Waking up after an exciting night and realizing that you have to pop in a birth control pill because you forgot to use protection can be frustrating, but also reassuring. Frustrating because you know they’re going to mess up your hormones, you’ll have no control over your moods and emotions whatsoever, and may even cause physical discomfort. Reassuring because it’ll help you minimize the risks of an unwanted pregnancy.
Just a few years back these pills weren’t half as popular as they are today because earlier, they were considered to have only one trait and that was to block pregnancy. However, today these pills are used for several other purposes. While starting with birth control pills, most of us know little about what to expect. While they’re supposed to do their job and prevent pregnancy, they are also hailed to help with syncing periods and improving acne . Whether you’re on birth control pills to manage a health condition or to enjoy an active sex life minus the pregnancy, birth control is a topic that can create quite a stir. So let’s unravel the mystery and understand the link (if any) between birth control pills and weight gain, and if there are any side effects of contraceptive pills.
Stories from others who have gained weight on birth control pills often deter women from trying it. However, the extra weight is usually temporary and is caused by fluid retention.
Also known as oral contraceptives, there are two types of birth control pills – combination pills which contain estrogen and progestin, and progestin-only pills. Both types are equally effective but before you make a choice, it’s important to understand how the pill works:
HOW THE PILL WORKS
Pregnancy occurs when the egg released by a woman’s ovary is successfully fertilized by a man’s sperm. The fertilized egg then attaches itself to the uterine lining, where it receives nourishment and develops into a fetus. Eggs are released about 14 days into the menstrual cycle, which is when the levels of estrogen and progestin in a woman’s body peaks.
Estrogen helps thicken the uterine lining to prepare for a fertilized egg. The peaked hormone levels signal the ovaries to release one or more eggs – this is called ovulation.
Oral contraceptives prevent pregnancy by suppressing ovulation. The pills are synthetic forms of the hormones estrogen and progestin. By regulating the hormone levels in the body, the pill prevents the egg from being released, which means there are now no chances of pregnancy. Moreover, the pill thins the uterine lining because of which fertilized eggs cannot attach to it. Over time, the usage of birth control pills can make your period lighter and more manageable as there would be a much thinner uterine lining to shed.
The hormones in the pill also increase the build-up of sticky mucus on your cervix, which makes it harder for the sperm to enter the cervix. So even if an egg is released, the sperm is unable to enter the cervix to fertilize it.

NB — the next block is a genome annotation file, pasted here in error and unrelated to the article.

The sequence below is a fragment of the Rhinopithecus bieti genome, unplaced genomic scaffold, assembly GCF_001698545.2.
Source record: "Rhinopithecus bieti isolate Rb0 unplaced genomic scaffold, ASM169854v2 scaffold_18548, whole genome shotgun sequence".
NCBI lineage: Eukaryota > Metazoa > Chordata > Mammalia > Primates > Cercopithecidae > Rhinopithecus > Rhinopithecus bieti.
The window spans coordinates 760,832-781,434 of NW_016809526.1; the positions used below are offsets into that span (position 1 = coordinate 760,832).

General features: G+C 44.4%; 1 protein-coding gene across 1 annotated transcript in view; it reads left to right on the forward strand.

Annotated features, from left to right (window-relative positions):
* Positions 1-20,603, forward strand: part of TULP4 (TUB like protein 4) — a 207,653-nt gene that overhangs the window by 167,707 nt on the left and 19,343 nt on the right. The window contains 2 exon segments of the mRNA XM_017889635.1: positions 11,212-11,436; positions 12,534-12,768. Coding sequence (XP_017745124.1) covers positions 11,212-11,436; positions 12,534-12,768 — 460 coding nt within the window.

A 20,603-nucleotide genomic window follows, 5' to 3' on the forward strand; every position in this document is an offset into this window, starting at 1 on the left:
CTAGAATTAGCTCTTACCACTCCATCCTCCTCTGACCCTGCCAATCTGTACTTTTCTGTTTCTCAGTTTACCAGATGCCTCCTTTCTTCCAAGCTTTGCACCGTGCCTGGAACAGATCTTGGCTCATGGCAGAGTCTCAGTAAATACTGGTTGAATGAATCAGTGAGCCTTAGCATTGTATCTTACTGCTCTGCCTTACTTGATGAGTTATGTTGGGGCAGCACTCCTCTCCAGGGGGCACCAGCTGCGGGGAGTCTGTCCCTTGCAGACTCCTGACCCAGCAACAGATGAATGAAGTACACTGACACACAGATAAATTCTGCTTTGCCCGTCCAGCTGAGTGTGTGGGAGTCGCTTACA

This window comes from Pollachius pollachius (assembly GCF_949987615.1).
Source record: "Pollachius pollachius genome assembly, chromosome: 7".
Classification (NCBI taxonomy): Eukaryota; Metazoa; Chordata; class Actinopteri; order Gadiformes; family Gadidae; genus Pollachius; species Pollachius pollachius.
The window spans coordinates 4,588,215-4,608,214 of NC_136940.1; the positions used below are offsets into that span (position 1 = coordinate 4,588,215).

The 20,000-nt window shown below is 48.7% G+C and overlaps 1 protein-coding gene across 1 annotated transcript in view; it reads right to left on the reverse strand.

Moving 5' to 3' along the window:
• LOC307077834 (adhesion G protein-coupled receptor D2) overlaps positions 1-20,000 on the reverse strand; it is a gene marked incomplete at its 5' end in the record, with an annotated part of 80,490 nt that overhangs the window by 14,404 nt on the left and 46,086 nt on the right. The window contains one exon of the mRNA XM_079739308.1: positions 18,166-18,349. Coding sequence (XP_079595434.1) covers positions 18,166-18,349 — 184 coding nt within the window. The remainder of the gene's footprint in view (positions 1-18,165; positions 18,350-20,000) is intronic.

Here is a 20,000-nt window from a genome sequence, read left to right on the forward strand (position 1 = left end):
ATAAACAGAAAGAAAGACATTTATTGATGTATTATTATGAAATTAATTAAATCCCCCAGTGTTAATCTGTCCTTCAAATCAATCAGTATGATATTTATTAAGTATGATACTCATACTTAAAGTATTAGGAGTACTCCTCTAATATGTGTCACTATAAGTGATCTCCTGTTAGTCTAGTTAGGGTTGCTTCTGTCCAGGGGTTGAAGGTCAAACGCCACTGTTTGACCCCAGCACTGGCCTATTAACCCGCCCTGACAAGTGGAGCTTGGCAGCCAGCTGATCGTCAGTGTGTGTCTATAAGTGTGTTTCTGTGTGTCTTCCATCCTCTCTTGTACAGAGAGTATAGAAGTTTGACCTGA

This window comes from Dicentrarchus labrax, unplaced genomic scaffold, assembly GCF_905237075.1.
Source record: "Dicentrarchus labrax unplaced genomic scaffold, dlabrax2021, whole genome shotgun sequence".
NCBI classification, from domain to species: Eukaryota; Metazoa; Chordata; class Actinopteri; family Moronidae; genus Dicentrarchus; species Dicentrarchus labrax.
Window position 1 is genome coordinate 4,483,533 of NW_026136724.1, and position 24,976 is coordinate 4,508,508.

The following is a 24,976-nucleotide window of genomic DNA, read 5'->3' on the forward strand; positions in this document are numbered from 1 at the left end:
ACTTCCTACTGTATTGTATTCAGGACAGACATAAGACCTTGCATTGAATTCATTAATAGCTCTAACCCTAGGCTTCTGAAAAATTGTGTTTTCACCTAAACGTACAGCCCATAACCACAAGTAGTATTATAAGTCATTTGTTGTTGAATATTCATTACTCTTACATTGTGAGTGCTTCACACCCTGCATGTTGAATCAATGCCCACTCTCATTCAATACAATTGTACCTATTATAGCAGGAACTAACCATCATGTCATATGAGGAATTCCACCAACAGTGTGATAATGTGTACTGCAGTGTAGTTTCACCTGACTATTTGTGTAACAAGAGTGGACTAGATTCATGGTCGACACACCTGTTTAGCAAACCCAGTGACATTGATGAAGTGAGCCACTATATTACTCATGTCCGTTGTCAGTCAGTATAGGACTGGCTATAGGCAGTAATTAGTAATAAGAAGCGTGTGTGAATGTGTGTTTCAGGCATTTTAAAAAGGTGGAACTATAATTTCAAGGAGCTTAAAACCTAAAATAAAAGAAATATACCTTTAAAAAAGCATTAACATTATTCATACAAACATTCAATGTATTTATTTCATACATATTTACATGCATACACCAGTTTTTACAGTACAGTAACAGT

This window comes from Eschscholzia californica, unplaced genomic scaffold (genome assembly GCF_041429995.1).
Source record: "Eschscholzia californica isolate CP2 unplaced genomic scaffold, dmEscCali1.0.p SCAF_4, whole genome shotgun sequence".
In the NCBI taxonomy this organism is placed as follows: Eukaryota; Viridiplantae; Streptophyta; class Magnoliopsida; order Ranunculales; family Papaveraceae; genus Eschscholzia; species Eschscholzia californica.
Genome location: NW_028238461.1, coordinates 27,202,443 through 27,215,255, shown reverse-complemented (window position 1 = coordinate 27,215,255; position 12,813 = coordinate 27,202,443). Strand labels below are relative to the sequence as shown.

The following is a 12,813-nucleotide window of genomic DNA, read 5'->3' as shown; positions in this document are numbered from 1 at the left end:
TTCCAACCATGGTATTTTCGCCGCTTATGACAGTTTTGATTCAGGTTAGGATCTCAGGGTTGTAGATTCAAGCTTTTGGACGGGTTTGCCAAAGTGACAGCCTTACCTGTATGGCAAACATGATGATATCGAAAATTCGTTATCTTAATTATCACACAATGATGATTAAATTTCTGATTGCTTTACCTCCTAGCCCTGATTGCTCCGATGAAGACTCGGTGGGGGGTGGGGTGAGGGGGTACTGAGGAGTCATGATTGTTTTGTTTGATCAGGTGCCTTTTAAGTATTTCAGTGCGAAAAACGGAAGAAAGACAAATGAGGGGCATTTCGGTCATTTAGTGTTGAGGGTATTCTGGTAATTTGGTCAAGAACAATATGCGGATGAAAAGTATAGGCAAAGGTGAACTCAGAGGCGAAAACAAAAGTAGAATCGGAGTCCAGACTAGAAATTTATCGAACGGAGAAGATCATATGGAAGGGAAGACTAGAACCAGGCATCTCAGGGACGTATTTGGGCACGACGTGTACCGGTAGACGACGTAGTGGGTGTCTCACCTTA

THE PILL & ITS SIDE EFFECTS
There is no conclusive scientific evidence that taking birth control pills causes weight gain. However, estrogen in high doses can lead to water retention and bloating, but this weight gain is usually temporary. Insulin resistance is another result of increased levels of estrogen. When the body becomes insulin resistant, the blood glucose level increases, leading to weight gain. The estrogen and progestin in the pill are also known to boost your appetite, which may result in weight gain if not counteracted with diet and exercise. If you are worried about putting on weight while on the pill, consider increasing your daily physical activity. In addition to that, incorporate healthier food choices in your lifestyle to limit the intake of calories.
Nausea is another commonly reported side effect of the pill. Some people experience nausea when they first take the pill, but it usually passes. The pill also increases the chances of headaches and migraines. So, it is important to inform your doctor of any headache or migraine history.
Studies  suggest that oral contraceptives can affect your mood and increase the risk of depression. Some women tend to get irritable and suffer from mood swings while on the pill. Women have also experienced breast tenderness while taking the pill. Breasts are sensitive to high levels of estrogen and can seem sore and sensitive during the first month of your pill cycle.
If you experience any of the above-mentioned side effects, don’t write off the pill just yet. Consult a doctor to discuss your options, which will help determine what works just right for you.
Take Away Tip
There are a few side effects of birth control pills, but if you wish for an active sex life without the constant fear of unwanted pregnancy, contraceptive pills might be a good option for you. However, it is suggested that you do your research and make an informed decision. Consulting your doctor and having an open conversation with your partner can also help. In fact, if you think it’s appropriate, you can also talk to your family members and friends. Also, keep in mind that what worked for others may not work for you. The right contraceptive choice for you is what fits your lifestyle and your health needs.